Resident of the village of Taperakan in the Armenian Ararat province have reported that inspectors of Electric Networks of Armenia (ENA), the country's power distribution network, have been demanding that the villagers pay off utility arrears that have accumulated since 2002.
Two days ago, employees of the power utility tried to cut off the power supply of nearly the entire village but were prevented in doing so by the protesting villagers. Nevertheless, the inspectors have promised to come back in a few days and cut off the supply of the houses of those who do not pay the bills.
In an interview with Epress.am, Taperakan resident Gayane Dilanyan said she had never heard of these debts before: “They notified us about a 120 thousand drams debts, but I have the receipts for all the payments. I've payed the [utility bills] and have no debts. They wanted to cut off the power of the majority of the village's houses.
“I took the receipts to the [Vedi branch of ENA] to show them I've made all the payments. However, the officer told me 'it means nothing, the receipt doesn't prove anything. You might have given the money to the inspector, and he might have kept part of it for himself, leading to the accumulation of your debt.' They said they'll cut off the power supply if we don't pay off the money within 2 months. How could I have accumulated a debt since 2002 if one time the inspector left my four minor kids without electricity because of a 4000 drams debt?”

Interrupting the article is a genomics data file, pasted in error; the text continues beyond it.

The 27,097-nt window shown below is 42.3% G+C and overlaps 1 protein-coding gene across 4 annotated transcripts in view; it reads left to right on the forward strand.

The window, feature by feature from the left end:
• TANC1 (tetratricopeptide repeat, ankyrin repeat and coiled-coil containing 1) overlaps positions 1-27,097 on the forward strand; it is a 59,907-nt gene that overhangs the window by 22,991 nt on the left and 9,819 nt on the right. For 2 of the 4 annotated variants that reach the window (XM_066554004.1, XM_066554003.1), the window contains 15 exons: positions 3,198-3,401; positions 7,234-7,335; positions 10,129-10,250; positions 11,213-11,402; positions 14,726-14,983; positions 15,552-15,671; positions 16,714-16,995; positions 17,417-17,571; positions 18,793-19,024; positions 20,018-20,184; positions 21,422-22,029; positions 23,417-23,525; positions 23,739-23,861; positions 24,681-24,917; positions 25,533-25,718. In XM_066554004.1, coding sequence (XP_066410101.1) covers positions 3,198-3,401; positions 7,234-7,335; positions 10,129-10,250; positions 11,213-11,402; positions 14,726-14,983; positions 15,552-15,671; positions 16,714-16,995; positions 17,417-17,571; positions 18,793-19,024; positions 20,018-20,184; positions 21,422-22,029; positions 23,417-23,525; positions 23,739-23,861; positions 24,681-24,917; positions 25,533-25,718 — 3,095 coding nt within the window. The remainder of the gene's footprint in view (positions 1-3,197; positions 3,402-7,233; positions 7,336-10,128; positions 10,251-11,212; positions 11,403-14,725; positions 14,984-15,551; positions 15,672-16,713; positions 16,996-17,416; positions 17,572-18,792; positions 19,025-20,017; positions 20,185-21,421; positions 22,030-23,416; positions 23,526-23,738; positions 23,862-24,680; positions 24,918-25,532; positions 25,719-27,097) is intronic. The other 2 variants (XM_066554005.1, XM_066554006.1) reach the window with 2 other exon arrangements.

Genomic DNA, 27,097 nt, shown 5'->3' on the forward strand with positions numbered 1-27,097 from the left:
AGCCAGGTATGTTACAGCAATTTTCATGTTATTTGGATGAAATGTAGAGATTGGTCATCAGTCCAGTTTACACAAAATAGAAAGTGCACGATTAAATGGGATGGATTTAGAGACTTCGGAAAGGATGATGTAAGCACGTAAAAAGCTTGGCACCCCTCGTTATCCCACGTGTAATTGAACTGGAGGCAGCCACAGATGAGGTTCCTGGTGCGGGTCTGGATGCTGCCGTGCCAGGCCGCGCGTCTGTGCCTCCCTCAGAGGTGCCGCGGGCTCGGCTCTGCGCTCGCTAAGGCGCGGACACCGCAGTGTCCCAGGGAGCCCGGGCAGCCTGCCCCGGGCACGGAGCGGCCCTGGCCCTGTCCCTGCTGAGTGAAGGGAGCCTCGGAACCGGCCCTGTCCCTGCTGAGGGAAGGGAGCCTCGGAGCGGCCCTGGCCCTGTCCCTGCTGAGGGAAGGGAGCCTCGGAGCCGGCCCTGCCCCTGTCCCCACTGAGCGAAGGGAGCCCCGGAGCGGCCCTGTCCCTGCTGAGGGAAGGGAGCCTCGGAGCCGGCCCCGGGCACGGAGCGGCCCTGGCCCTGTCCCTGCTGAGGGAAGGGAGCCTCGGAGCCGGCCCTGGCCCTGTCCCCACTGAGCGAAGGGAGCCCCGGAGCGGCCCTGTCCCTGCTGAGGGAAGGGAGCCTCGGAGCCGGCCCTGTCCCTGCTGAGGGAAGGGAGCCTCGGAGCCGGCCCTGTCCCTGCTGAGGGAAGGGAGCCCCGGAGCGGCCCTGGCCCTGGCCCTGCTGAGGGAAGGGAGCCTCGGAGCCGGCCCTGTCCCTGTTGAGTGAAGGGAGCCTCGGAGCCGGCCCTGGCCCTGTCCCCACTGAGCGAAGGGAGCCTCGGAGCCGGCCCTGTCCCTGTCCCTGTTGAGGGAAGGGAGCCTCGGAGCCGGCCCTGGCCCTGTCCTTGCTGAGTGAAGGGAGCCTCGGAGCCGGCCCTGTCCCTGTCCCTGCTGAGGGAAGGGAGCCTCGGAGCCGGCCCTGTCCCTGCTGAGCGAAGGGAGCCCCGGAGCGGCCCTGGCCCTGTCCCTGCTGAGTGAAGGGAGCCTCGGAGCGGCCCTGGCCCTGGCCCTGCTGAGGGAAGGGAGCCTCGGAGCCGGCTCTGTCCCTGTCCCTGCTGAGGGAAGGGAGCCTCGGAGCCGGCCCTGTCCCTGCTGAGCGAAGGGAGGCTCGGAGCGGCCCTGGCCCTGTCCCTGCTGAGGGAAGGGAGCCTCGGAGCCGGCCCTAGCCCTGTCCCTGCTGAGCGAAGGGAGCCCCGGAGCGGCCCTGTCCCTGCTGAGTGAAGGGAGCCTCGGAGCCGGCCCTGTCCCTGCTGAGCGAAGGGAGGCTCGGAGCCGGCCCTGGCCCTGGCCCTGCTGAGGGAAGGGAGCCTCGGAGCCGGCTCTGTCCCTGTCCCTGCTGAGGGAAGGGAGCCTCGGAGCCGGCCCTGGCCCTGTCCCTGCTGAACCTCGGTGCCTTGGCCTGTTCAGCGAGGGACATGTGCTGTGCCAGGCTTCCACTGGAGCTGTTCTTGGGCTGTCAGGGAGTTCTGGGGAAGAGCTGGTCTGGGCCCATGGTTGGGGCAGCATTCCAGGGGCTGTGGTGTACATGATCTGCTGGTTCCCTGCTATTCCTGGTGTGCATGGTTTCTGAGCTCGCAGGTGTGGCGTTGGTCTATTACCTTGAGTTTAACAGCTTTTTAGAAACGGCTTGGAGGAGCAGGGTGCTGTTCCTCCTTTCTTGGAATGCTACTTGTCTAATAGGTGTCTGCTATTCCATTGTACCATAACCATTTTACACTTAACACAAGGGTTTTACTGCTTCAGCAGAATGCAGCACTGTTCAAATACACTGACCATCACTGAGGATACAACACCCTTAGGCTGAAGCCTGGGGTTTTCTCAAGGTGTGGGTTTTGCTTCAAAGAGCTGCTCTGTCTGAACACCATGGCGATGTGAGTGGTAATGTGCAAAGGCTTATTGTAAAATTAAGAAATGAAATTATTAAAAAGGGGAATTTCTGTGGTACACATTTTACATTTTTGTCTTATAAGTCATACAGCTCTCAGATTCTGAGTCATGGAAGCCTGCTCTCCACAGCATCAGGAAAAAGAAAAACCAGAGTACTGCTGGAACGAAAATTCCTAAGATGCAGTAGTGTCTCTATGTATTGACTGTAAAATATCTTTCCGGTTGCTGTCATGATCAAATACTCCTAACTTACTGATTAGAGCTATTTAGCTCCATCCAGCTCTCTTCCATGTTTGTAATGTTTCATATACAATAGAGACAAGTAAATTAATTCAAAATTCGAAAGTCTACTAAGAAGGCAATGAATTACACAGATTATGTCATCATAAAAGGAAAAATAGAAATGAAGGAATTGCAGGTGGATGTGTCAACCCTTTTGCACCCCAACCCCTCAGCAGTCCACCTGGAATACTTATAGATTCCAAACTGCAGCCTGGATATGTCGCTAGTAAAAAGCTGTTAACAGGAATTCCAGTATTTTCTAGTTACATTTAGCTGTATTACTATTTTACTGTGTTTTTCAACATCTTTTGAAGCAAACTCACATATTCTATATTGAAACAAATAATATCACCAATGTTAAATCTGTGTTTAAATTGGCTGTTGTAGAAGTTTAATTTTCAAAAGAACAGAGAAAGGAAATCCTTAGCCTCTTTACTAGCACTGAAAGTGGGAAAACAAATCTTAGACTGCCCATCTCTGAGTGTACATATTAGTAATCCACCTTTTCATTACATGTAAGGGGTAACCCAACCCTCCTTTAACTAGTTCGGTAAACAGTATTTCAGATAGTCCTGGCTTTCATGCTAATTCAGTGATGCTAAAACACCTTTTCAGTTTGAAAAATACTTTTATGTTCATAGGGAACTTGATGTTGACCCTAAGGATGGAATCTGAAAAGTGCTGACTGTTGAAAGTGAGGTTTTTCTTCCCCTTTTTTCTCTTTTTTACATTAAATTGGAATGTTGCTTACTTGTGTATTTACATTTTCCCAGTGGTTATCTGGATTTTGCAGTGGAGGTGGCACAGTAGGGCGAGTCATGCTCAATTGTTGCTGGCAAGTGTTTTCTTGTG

Villager Anahit Karapetyan also claimed to have payed all the bills. She said that the payments were logged in a special register; however, an ENA representative has taken away the register “for accounting purposes” and hasn't returned it yet. Despite having kept all the receipts, Karapetyan has also been faced with a more than AMD 18 000 debt.
Speaking to Epress.am, ENA spokesperson Natalya Sarjanyan said: “If a citizen has made the payments, and if there are receipts, it's impossible for it to not have been registered in the database. Even if there were problems with the database, they can't say the receipt means nothing.”
Sarjanyan urged our reporter to provide the protesting citizens with their contact information “in order for us to understand what the problem is.” She added that the debts these villagers have been presented with “must be overdue receivables that have accumulated since November, 2002.”
“Each case is different; I can't say how and when each of their debts has accumulated. They should contact us [for details],” the spokesperson said.